Sometimes, I’m just astonished. I look at the credit card bill and think—how did we spend that much? The evidence is on the page—a latte, a run to the office supply store, a visit to the hardware store. It’s not exactly an extravagant lifestyle, yet cumulatively these small purchases seem to gang up and kick us in the financial groin.
But can you just go cold turkey and not buy things? Is that possible in our consumerist culture? I decided to declare a “no spend weekend” to see if I could go an entire 48 hours without spending a dime. I chose a weekend when my partner was away, so it was just me and our four- year-old daughter, Melissa. Friday night was a breeze. We ate, we played, she went to bed. No temptations. I went to sleep smug.
The rest of the weekend didn’t play out so smoothly. Saturday morning was met with a crisis—no discs left for the coffee machine. In a nanosecond I was at my laptop ordering more when I realized my coffee addiction would need to wait. I had some chamomile tea instead.
Later that day, while playing outside with Melissa, she pointed to some lavish bird poop splattered on the car. “That’s okay, honey. We’ll take it to the car wash,” I said. Then I remembered the no-spend policy. Sheesh. Wash it myself? I don’t think so. Washing the family car was one of my chores growing up, and I have no intention of starting that again. Hmm. Money sure can be helpful.
I made lunch, and listening to WHYY, became caught up in a story about a classic jazz album that sounded great. The idea of downloading the song began to dance in my head. I could have that music! Now! I had to sternly wag my finger at my intense desire and say—can you exist without this? I was beginning to see how money just drains away.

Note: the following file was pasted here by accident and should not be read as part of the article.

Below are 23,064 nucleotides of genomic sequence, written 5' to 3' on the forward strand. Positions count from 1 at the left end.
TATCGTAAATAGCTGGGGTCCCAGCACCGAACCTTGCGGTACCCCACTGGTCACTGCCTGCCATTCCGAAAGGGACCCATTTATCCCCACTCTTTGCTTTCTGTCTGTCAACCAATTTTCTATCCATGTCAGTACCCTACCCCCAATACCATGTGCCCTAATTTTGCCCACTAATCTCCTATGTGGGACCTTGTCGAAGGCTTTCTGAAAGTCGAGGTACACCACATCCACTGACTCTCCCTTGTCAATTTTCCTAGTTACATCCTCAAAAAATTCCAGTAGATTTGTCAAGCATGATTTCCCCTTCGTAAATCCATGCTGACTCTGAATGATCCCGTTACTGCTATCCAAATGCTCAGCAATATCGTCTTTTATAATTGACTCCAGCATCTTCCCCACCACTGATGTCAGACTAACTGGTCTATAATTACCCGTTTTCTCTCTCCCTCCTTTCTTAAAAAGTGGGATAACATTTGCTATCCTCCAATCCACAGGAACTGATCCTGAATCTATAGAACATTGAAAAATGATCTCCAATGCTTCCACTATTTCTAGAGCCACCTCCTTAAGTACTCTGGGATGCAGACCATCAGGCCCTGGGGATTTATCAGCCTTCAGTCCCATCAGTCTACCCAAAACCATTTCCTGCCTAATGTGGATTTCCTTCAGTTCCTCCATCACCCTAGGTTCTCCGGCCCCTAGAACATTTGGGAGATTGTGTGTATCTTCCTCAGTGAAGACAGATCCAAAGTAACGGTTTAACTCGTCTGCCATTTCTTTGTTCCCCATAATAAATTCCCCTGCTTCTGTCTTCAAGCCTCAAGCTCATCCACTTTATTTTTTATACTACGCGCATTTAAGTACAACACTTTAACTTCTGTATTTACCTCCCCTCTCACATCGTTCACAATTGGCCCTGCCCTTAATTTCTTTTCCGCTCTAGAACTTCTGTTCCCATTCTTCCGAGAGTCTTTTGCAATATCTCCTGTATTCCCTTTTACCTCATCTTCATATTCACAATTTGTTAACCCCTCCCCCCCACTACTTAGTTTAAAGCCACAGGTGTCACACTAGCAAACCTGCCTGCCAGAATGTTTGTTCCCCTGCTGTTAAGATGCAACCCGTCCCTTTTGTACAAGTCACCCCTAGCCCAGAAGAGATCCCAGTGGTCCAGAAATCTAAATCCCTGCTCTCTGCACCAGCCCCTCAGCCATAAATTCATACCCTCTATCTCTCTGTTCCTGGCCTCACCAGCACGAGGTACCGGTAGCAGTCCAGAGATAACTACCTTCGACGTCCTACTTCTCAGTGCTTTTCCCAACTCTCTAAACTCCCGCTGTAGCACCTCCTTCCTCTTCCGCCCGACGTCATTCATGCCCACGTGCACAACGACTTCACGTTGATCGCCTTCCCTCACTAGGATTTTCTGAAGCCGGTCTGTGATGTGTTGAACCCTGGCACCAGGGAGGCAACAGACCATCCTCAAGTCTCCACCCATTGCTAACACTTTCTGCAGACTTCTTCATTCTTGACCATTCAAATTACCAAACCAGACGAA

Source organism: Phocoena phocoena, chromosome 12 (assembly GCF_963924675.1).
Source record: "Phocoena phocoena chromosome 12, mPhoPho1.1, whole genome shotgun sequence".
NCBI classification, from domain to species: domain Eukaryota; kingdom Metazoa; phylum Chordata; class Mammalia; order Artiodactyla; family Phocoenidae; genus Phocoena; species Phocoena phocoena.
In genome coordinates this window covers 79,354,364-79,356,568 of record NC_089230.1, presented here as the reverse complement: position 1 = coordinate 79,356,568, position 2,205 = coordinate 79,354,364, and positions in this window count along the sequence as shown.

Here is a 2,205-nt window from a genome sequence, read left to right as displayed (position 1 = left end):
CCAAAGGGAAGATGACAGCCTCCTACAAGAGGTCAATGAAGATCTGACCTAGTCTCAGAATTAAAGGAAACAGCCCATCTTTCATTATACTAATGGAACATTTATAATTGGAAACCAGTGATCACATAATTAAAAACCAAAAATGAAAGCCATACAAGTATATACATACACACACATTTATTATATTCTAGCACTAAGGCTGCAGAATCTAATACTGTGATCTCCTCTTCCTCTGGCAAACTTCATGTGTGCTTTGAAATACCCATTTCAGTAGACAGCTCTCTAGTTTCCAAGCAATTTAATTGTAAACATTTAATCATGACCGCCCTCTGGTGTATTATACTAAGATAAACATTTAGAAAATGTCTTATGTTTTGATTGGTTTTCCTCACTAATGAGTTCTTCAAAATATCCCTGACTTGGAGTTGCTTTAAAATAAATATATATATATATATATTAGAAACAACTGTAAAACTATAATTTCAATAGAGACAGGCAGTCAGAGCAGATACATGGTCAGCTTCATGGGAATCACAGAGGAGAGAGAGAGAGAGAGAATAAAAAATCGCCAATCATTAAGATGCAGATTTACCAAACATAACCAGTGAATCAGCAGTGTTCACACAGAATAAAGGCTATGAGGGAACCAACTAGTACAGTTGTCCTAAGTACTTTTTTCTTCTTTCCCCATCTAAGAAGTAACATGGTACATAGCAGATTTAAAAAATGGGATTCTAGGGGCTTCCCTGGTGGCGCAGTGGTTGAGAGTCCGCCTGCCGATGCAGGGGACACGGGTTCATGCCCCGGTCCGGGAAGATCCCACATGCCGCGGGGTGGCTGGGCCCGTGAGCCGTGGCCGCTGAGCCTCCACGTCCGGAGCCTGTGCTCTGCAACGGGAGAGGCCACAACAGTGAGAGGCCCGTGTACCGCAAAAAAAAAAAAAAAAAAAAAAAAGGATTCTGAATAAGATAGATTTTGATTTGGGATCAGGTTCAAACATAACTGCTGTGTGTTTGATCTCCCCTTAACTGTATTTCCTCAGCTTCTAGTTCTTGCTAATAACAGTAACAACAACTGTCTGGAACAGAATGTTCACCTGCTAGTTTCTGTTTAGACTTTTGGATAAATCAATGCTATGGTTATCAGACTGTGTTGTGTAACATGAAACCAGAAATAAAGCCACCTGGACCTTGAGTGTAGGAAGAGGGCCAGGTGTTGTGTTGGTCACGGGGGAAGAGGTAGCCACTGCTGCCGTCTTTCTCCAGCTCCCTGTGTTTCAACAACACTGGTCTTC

In the afternoon, it was getting hot, and Melissa was getting whiny. My automatic thought was “let’s get some ice cream.” I had the car keys in hand when I realized what I was doing. Now this was difficult—a combination of my spending addiction and my sugar addiction. I couldn’t believe how automatic my thoughts were. Heat plus stress meant ice cream equaled spending. It seems my default solution to momentary distress is to spend money.
On Sunday there was a “meet the counselor” session at Melissa’s upcoming summer camp. Since this was a social interaction with nothing to buy, it was temptation free, and I felt strong, contained and oddly—pure. I can do this! I can resist the forces out to take my money! But on the drive home, I saw a sign for “local strawberries” and almost turned into the parking lot. Am I really that Pavlovian—offer me something and I must buy?
By late Sunday afternoon I was on the home stretch and feeling good. I hadn’t spent a thing. But suddenly I heard the buzzing of a lawn mower. Oh no! I’d forgotten that a neighborhood kid cuts our grass every two weeks. I felt a sense of panic. Does writing a check count as spending? Had I blown it? I told myself that as a pre-arranged expense, it didn’t count, and got out my pen. (Rationalization is at the heart of all spending, it seems.)
Monday morning, I felt proud. I’d made it! I took stock of what I’d learned. If I saw every desire to purchase something as a choice, rather than a need, then perhaps I could intercept myself and think: Do I really want this? But it’s going to take a lot of practice. Maybe there’s a book I could buy to help? I reach for the laptop. Noooooooo!
Suzanne Levy is a journalist and TV producer from Cherry Hill, NJ, who is constantly on the lookout for ways to sustain her soul.